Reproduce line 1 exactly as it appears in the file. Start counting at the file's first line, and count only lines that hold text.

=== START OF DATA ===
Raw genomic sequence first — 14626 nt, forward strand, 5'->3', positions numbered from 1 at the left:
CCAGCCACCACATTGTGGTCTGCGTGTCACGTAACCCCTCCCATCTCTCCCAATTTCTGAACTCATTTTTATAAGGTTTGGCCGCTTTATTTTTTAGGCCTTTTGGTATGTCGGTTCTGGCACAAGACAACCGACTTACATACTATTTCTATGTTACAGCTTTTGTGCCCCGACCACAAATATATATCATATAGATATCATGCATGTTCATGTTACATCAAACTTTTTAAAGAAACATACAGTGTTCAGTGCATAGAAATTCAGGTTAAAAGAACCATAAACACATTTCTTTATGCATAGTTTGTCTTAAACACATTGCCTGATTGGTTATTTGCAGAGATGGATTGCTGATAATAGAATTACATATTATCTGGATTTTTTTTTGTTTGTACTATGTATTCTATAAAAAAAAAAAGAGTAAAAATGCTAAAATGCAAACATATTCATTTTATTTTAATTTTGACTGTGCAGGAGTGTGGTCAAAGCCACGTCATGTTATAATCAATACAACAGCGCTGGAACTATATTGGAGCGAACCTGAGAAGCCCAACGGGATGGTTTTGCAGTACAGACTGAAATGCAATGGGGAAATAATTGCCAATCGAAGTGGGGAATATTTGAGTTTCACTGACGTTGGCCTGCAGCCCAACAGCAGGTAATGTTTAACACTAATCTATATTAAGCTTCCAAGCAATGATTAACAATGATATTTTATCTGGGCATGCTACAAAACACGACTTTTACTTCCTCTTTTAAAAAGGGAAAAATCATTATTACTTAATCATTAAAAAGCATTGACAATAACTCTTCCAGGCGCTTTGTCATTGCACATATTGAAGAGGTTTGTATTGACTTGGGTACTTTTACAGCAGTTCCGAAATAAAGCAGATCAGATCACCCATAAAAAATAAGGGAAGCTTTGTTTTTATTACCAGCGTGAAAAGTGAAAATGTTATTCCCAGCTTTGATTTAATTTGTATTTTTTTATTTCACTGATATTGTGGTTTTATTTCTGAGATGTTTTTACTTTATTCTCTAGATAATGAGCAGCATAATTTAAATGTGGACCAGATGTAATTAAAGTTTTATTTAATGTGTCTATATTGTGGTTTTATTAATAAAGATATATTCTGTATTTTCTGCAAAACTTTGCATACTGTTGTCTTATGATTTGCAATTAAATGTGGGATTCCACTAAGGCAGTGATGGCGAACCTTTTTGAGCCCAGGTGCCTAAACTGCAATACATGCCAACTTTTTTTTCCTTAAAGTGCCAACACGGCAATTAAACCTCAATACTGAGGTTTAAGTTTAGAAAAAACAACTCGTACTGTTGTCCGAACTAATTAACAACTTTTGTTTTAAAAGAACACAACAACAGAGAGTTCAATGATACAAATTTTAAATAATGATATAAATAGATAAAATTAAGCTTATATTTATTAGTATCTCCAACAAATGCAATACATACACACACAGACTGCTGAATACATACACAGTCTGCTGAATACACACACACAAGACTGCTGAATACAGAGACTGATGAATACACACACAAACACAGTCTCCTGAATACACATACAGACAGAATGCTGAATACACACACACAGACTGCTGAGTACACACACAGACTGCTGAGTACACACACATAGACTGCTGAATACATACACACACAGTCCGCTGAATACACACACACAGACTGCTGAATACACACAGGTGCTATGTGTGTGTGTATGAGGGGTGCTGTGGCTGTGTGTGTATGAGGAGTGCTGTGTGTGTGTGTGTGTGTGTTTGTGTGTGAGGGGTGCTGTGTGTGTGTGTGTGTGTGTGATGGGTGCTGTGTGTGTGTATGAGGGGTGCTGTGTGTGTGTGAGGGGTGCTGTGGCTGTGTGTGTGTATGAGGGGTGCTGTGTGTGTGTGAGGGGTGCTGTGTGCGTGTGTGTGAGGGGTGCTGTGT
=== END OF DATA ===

Raw genomic sequence first — 14626 nt, forward strand, 5'->3', positions numbered from 1 at the left: